Wednesday, January 16, 2008

Waving the bloody shirt

Caveat Bettor quotes a Democrat - either Barack Obama or Hillary Clinton:

“Our party has been on the front line of every civil rights movement, women’s rights movement, workers’ rights movement and other movements for justice in America.”

But the word "every" may be a little too strong:

Because there is no filibuster rule in the United States House of Representatives, the southerners opposed to civil rights had no way of stopping the Eisenhower civil rights bill in the House. All four of Herbert Brownell's recommended provisions were, with only minor amendments, passed by the House on June 18, 1957....

The first major problem confronting the Eisenhower civil rights bill was the Senate Judiciary Committee and its strongly segregationist chairman, James O. Eastland of Mississippi. Eastland had used his powers as committee chairman to kill every civil rights bill that came to the committee during the 1950s. Eastland and his Judiciary Committee thus were famous as the "burial ground" in the Senate for civil rights bills....

The vote to bypass the Senate Judiciary Committee in 1957 received only lukewarm support from Democratic senators. Only ten of them voted to bring the bill directly to the Senate floor for debate. The Republicans in the Senate were virtually unanimous in their support for the 1957 bypass motion, however, and that support is what enabled it to be narrowly adopted. Senate Republicans probably supported the bypass motion so strongly because it was a Republican president's civil rights bill.

This technique for bypassing the Senate Judiciary Committee, pioneered in the Eisenhower years, was quite well established by 1964. When the bill that became the Civil Rights Act of 1964 reached the Senate from the House, the southerners decided to filibuster the motion to bypass the Judiciary Committee. Incredibly to civil rights supporters, this southern filibuster of the motion to bypass the committee lasted for almost three weeks. Then the filibuster of the civil rights bill itself began.

It should be noted, as we have all learned over the last few days, that in the 1964 case, the major push behind the bill came from a Democrat - a Southern Democrat.

But if we go back in history a little bit, we find this statement in a party platform:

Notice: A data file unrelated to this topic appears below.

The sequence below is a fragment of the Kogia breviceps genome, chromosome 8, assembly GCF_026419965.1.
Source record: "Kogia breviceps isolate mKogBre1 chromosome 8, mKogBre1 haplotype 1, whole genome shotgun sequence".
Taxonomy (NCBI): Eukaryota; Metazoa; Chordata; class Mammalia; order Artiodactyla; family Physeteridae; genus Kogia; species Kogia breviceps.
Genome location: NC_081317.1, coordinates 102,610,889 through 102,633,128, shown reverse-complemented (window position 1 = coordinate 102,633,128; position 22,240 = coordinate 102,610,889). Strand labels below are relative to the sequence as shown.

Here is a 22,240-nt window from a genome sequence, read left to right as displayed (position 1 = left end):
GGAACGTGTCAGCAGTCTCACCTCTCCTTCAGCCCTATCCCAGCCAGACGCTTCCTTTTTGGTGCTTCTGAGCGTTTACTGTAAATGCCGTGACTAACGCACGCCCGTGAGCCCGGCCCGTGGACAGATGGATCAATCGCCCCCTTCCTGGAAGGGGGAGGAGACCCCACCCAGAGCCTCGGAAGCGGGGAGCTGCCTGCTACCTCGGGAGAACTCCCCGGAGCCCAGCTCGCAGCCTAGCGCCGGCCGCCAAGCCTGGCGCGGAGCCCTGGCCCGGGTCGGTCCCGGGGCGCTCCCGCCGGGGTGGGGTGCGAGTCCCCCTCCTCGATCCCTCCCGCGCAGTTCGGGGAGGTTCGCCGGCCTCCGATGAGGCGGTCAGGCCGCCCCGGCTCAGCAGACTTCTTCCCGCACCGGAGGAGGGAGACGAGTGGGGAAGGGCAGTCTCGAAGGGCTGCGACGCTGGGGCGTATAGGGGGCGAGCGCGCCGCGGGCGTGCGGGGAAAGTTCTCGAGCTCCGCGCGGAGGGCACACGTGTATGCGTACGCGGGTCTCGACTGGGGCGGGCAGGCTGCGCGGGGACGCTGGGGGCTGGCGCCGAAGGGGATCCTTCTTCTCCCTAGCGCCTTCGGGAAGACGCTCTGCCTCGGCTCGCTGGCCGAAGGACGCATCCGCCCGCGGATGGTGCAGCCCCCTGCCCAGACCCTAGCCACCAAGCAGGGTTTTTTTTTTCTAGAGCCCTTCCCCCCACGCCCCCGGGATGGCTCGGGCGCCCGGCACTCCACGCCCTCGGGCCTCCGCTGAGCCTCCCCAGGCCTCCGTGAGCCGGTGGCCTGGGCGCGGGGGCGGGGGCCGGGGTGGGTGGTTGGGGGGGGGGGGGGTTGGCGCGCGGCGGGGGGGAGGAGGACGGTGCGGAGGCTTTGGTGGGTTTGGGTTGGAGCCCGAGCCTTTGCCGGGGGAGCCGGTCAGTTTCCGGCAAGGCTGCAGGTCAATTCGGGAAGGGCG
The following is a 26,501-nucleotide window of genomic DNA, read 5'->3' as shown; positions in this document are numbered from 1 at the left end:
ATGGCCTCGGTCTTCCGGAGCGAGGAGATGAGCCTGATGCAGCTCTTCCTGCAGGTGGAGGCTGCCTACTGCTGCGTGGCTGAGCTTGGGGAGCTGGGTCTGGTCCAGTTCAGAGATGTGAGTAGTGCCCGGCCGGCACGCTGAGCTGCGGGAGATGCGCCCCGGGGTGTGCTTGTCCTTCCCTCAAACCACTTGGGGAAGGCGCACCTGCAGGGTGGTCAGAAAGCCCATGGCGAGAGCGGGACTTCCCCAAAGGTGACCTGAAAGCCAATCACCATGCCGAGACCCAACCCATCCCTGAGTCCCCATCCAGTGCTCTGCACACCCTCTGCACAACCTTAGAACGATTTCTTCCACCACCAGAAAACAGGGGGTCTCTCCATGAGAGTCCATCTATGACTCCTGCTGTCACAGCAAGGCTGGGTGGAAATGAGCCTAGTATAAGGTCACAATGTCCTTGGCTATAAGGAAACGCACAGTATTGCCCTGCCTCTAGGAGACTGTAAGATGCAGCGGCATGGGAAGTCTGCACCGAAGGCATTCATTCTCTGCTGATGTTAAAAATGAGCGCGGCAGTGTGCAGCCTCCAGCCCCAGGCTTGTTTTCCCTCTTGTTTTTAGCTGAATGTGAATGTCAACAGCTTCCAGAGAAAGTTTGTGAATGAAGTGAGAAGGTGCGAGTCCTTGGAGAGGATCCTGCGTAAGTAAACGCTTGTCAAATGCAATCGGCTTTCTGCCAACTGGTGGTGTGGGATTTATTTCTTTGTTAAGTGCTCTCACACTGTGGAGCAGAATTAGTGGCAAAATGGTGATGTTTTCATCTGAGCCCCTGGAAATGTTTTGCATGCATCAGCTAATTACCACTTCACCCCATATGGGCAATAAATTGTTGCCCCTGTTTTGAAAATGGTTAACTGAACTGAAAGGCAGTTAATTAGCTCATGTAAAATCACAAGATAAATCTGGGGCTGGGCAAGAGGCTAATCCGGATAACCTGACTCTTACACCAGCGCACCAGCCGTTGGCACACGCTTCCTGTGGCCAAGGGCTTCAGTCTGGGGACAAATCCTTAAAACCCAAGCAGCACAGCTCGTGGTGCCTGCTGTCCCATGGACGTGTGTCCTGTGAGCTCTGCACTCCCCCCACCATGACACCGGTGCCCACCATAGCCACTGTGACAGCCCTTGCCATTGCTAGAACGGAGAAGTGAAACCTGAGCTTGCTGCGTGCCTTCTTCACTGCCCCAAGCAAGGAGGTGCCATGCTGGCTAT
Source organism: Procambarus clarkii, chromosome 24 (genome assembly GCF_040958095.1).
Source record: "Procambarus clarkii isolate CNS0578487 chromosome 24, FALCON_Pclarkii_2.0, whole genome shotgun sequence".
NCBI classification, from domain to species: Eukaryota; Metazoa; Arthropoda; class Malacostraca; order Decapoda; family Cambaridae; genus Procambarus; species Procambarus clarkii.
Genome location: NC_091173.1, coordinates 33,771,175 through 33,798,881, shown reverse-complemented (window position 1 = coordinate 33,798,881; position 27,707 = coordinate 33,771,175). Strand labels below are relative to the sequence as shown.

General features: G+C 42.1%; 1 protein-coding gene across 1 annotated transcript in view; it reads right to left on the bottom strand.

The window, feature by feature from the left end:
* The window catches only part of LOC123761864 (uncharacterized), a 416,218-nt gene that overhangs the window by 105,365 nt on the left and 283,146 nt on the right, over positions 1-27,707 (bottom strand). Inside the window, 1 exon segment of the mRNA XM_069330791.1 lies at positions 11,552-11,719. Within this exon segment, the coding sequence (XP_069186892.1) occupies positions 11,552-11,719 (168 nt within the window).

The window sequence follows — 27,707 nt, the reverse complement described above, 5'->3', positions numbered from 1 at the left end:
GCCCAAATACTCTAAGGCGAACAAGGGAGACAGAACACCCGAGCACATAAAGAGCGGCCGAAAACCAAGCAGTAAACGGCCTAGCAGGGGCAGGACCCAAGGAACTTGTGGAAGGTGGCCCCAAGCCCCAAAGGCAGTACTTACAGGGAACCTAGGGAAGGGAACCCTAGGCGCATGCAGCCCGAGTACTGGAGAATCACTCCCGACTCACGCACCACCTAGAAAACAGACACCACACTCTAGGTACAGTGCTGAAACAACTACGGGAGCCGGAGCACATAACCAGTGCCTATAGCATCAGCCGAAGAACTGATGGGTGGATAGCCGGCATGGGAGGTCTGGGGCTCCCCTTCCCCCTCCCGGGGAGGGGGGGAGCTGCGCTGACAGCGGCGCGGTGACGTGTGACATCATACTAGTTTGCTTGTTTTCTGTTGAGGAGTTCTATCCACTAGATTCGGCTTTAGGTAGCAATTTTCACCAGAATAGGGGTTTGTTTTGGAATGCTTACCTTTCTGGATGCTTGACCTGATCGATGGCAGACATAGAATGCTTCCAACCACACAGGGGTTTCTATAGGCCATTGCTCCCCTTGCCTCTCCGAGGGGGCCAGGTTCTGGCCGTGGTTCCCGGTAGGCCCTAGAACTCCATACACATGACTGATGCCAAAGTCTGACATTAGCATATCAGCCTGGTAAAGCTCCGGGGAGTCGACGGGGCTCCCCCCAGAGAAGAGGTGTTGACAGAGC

Resolved: That...we hold it to be a self-evident truth, that all men are endowed with the inalienable right to life, liberty, and the pursuit of happiness, and that the primary object and ulterior design of our Federal Government were to secure these rights to all persons under its exclusive jurisdiction; that...when they had abolished Slavery in all our National Territory, ordained that no person shall be deprived of life, liberty, or property, without due process of law, it becomes our duty to maintain this provision of the Constitution against all attempts to violate it for the purpose of establishing Slavery in the Territories of the United States by positive legislation, prohibiting its existence or extension therein. That we deny the authority of Congress, of a Territorial Legislation, of any individual, or association of individuals, to give legal existence to Slavery in any Territory of the United States, while the present Constitution shall be maintained.

This was not written by the Democratic Party of Hillary Clinton and Barack Obama. It was written by the Republicans in their 1856 platform. And the Democrats received grief for this failure for decades afterwards (in fact, until the election of Franklin D. Roosevelt). As Alan Keyes' website notes:

"Waving the bloody shirt" is political slang for a Republican political tactic used successfully after the Civil War for winning votes, particularly black votes. The shirt being, for example, the shirt of a black man, freed by the Civil War, thanks to the righteous Republicans, but whipped to death in the reconstruction South, by despicable Democrats. Republicans enthusiastically "waved the bloody shirt," both figuratively and literally. In 1868, Republican Representative Benjamin Butler took the floor of the House of Representatives to display the bloody shirt of an IRS tax collector who had been whipped by the Ku Klux Klan in Mississippi.

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